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It’s not love. It’s blood greed.

Despite Robert Penn Warren’s—how shall I put it?—verbose style of writing, I’m really enjoying All The King’s Men.

The novel focuses on the dirtiness of politics, but it really has a little bit of everything—and so much insight into the human mind, as might be expected from a novelist who is also a famous poet.

Last week, I shared a great piece of dialogue about political speeches between “The Boss” and his right-hand man, Jack Burden, who is the narrator of the novel.

Today, let’s take a look at a passage about a totally different topic. This one, which comes from Jack Burden’s perspective, reflects on the nature of parents and their relationships with adult children.

“The child comes home and the parent puts the hooks in him. The old man, or the woman, as the case may be, hasn’t got anything to say to the child. All he wants is to have that child sit in a chair for a couple of hours and then go off to bed under the same roof. It’s not love. I am not saying that there is not such a thing as love. I am merely pointing to something which is different from love but which sometimes goes by the name of love. It may well be that without this thing which I am talking about there would not be any love. But this thing in itself is not love. It is just something in the blood. It is a kind of blood greed, and it is the fate of a man. It is the thing which man has which distinguishes him from the happy brute creation. When you got born your father and mother lost something out of themselves, and they are going to bust a hame trying to get it back, and you are it. They know they can’t get it all back but they will get as big a chunk out of you as they can.”

How ‘bout that?

This issue of broken, manipulative relationships is a recurring theme throughout All The King’s Men. Whether it’s political candidate and voter, parent and child, employer and employee, husband and wife, husband and mistress, and boyfriend and girlfriend—that thread carries throughout.

Jack Burden is an outstanding narrator. Perfect for this part of the novel. Reminds me a little of Nick Carraway from Gatsby (there’s my daily Gatsby mention if you were keeping score at home).

I’m a big fan of All The King’s Men to this point in the novel. More to come on this one next week.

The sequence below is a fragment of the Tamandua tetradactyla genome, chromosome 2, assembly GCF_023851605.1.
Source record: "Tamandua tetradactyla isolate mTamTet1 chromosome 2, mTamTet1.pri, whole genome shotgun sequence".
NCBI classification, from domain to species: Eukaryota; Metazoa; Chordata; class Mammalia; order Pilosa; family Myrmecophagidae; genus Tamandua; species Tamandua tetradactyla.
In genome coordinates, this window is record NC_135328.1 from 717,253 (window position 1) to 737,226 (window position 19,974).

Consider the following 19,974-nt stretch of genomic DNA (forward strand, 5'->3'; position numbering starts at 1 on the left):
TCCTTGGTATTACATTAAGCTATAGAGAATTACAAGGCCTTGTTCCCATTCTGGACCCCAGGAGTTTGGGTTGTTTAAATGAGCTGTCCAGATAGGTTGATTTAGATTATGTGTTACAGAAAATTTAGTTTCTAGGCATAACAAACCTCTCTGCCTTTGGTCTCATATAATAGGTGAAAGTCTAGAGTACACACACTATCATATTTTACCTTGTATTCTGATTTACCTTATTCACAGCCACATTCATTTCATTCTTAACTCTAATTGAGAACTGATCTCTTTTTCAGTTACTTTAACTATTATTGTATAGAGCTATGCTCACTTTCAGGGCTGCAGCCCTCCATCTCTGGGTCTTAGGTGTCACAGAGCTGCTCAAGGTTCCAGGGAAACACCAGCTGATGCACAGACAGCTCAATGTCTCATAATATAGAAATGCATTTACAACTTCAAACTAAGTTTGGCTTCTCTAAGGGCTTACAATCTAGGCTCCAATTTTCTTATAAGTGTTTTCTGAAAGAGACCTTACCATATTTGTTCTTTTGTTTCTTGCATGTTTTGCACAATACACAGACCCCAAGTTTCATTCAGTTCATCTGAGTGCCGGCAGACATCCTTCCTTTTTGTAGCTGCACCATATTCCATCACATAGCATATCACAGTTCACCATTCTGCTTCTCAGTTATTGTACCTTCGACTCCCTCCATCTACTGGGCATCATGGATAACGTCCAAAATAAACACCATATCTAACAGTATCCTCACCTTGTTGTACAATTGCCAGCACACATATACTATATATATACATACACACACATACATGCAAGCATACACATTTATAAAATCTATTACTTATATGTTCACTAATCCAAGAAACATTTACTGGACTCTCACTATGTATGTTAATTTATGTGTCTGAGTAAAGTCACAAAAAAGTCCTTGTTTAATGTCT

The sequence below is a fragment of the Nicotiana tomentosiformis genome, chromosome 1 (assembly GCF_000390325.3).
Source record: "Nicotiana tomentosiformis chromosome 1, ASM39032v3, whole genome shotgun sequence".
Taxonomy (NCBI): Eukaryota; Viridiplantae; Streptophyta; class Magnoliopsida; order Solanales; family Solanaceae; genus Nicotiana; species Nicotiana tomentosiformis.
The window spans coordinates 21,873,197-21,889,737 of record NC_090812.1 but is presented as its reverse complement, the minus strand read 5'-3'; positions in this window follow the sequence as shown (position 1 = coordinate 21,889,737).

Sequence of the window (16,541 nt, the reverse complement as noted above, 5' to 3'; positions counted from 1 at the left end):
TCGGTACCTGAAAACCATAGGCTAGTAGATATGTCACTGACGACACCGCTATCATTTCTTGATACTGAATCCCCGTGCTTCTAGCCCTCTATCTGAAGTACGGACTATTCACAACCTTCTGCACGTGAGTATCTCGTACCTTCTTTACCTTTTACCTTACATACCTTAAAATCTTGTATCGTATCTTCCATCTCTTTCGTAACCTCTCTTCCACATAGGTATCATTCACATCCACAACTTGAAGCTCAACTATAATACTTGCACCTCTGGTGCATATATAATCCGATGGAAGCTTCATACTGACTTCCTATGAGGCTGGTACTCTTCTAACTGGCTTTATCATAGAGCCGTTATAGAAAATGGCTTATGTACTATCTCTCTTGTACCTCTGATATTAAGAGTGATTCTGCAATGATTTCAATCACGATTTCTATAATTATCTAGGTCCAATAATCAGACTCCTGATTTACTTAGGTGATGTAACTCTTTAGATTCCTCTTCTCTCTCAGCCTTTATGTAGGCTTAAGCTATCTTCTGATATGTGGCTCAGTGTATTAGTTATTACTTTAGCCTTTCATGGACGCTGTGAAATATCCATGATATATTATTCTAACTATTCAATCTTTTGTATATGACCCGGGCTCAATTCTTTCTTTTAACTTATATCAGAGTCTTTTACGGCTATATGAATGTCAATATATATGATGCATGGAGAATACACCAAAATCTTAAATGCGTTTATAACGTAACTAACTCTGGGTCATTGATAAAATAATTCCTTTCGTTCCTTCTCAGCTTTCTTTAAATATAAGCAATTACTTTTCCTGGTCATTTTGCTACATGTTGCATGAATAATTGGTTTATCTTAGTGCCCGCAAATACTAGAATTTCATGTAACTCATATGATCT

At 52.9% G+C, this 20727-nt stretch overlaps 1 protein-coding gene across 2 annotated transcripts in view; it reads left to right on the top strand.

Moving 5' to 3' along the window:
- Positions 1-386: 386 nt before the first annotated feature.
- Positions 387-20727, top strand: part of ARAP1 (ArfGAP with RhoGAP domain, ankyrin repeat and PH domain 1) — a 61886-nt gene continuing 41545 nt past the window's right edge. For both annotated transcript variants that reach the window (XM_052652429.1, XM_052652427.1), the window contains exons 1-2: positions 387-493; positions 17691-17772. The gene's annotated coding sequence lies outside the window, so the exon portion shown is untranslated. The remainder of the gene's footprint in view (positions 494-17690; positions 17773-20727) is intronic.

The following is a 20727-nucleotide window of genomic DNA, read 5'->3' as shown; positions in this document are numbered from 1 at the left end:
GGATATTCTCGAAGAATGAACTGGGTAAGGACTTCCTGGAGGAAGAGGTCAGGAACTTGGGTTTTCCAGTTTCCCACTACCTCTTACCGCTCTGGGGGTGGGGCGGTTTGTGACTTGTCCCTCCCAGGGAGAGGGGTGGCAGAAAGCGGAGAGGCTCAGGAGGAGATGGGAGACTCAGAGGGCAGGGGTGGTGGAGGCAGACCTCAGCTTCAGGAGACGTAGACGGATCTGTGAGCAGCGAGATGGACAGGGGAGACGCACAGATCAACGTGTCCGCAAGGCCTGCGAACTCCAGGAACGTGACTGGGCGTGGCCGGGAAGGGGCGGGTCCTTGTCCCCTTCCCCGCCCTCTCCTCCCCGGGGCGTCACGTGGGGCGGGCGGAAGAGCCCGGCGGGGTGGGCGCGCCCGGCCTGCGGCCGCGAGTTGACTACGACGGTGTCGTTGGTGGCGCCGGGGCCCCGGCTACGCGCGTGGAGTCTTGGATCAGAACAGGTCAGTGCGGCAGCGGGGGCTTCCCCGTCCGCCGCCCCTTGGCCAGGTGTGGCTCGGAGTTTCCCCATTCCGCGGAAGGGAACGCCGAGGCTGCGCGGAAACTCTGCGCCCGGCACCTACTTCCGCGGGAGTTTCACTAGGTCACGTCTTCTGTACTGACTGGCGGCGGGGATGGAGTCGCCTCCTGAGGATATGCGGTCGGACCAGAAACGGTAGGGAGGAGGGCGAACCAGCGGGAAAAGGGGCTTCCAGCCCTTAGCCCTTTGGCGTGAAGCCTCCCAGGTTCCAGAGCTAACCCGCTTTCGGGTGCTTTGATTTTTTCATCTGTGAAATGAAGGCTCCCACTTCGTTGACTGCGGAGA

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18 Comments Post a comment
  1. Matt #

    I’ve loved all the passages you have shown from this novel. I’m putting it on my to read list for sure. Thanks!

    Like

    June 13, 2013
  2. This is sad. It is very emotional writing and dark. Makes me happy to not be him.

    Like

    June 13, 2013
    • It’s somewhat of a sad novel, but not in the way a lot of the others on this list have been.

      Like

      June 13, 2013
  3. Funny that you consider RPW and yet his book makes the time list. I do not care for long winded writers (or people for that matter). Could be a personal thing but my time for reading is a finite and valuable resource. RPW wasted my time and, as a result, he was ‘fired’ from my bookshelf.

    I guess this is why 101Books is so valuable…it focuses reading time on that which is good and eliminates time wasting blatherers (new word FTW).

    Like

    June 13, 2013
    • …consider RPW ‘verbose’….

      Like

      June 13, 2013
    • Thanks, Greg. Yeah, he’s long winded, but not in a Woolf-kind of way. The story itself is so good. Plus, his descriptive style comes and goes in spurts, usually when he’s setting up a scene. His dialogue is really good, I thought.

      Like

      June 13, 2013
  4. Great word .

    Like

    June 13, 2013
  5. I knew you’d like it! I’m glad I was right about that. I makes me feel like I “know” you! 😉

    Like

    June 13, 2013
    • Good call! I’m thinking it might be a top 10er. Such memorable characters.

      Like

      June 13, 2013
  6. Looking forward to the next installation.

    Like

    June 13, 2013
  7. Reblogged this on Adithya Entertainment.

    Like

    June 14, 2013
  8. Reblogged this on williamsen90's Blog and commented:
    very interesting book to read.

    Like

    June 14, 2013
  9. Great Words, i never read about this Story

    Like

    June 14, 2013
  10. I am tempted to say the cadence of the writing reminds me of William Faulkner, but it seems that would be too easy a comparison. Stephen King warns in ‘On Writing’ not to read too much of one author, so that your writing will not become a copy of their writing. The only other writers I would compare him to, such as Yann Martel, have learned from people like him and Faulkner.

    Like

    June 21, 2013
  11. I’ve never been much into politics, but I enjoy political commentary. I enjoy your updates about the book, and it has a good rating on Goodreads.

    Like

    June 22, 2013
  12. very interesting, cool

    Like

    January 24, 2015
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    Like

    January 24, 2015
  14. Thank you for this post!
    Really superb !!!
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    Like

    January 24, 2015

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